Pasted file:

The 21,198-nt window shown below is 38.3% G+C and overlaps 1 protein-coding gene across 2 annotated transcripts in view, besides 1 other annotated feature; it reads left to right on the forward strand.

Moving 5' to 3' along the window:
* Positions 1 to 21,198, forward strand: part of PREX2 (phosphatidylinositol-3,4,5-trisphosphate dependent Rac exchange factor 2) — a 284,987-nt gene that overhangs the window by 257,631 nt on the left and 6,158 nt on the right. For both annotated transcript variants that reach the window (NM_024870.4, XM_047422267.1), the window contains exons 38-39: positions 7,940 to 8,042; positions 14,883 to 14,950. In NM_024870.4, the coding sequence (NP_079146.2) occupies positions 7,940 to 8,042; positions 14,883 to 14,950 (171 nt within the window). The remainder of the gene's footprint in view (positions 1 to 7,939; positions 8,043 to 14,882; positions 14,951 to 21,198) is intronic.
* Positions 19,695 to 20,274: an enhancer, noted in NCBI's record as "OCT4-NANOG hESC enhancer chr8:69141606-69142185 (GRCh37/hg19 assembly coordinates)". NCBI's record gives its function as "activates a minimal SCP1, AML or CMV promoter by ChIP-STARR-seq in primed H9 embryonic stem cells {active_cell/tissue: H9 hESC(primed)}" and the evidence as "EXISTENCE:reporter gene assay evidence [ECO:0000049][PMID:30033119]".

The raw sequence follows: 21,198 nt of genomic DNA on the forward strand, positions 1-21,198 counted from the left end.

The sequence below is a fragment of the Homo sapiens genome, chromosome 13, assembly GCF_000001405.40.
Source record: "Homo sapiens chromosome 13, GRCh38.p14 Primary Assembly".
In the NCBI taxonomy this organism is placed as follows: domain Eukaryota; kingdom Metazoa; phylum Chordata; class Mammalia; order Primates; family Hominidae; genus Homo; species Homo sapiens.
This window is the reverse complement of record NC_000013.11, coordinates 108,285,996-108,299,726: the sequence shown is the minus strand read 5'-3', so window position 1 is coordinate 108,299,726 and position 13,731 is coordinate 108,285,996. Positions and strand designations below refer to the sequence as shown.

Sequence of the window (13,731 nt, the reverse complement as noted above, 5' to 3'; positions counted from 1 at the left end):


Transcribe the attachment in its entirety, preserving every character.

The 21,198-nt window shown below is 38.3% G+C and overlaps 1 protein-coding gene across 2 annotated transcripts in view, besides 1 other annotated feature; it reads left to right on the forward strand.

Moving 5' to 3' along the window:
* Positions 1 to 21,198, forward strand: part of PREX2 (phosphatidylinositol-3,4,5-trisphosphate dependent Rac exchange factor 2) — a 284,987-nt gene that overhangs the window by 257,631 nt on the left and 6,158 nt on the right. For both annotated transcript variants that reach the window (NM_024870.4, XM_047422267.1), the window contains exons 38-39: positions 7,940 to 8,042; positions 14,883 to 14,950. In NM_024870.4, the coding sequence (NP_079146.2) occupies positions 7,940 to 8,042; positions 14,883 to 14,950 (171 nt within the window). The remainder of the gene's footprint in view (positions 1 to 7,939; positions 8,043 to 14,882; positions 14,951 to 21,198) is intronic.
* Positions 19,695 to 20,274: an enhancer, noted in NCBI's record as "OCT4-NANOG hESC enhancer chr8:69141606-69142185 (GRCh37/hg19 assembly coordinates)". NCBI's record gives its function as "activates a minimal SCP1, AML or CMV promoter by ChIP-STARR-seq in primed H9 embryonic stem cells {active_cell/tissue: H9 hESC(primed)}" and the evidence as "EXISTENCE:reporter gene assay evidence [ECO:0000049][PMID:30033119]".

The raw sequence follows: 21,198 nt of genomic DNA on the forward strand, positions 1-21,198 counted from the left end.

The sequence below is a fragment of the Homo sapiens genome, chromosome 13, assembly GCF_000001405.40.
Source record: "Homo sapiens chromosome 13, GRCh38.p14 Primary Assembly".
In the NCBI taxonomy this organism is placed as follows: domain Eukaryota; kingdom Metazoa; phylum Chordata; class Mammalia; order Primates; family Hominidae; genus Homo; species Homo sapiens.
This window is the reverse complement of record NC_000013.11, coordinates 108,285,996-108,299,726: the sequence shown is the minus strand read 5'-3', so window position 1 is coordinate 108,299,726 and position 13,731 is coordinate 108,285,996. Positions and strand designations below refer to the sequence as shown.

Sequence of the window (13,731 nt, the reverse complement as noted above, 5' to 3'; positions counted from 1 at the left end):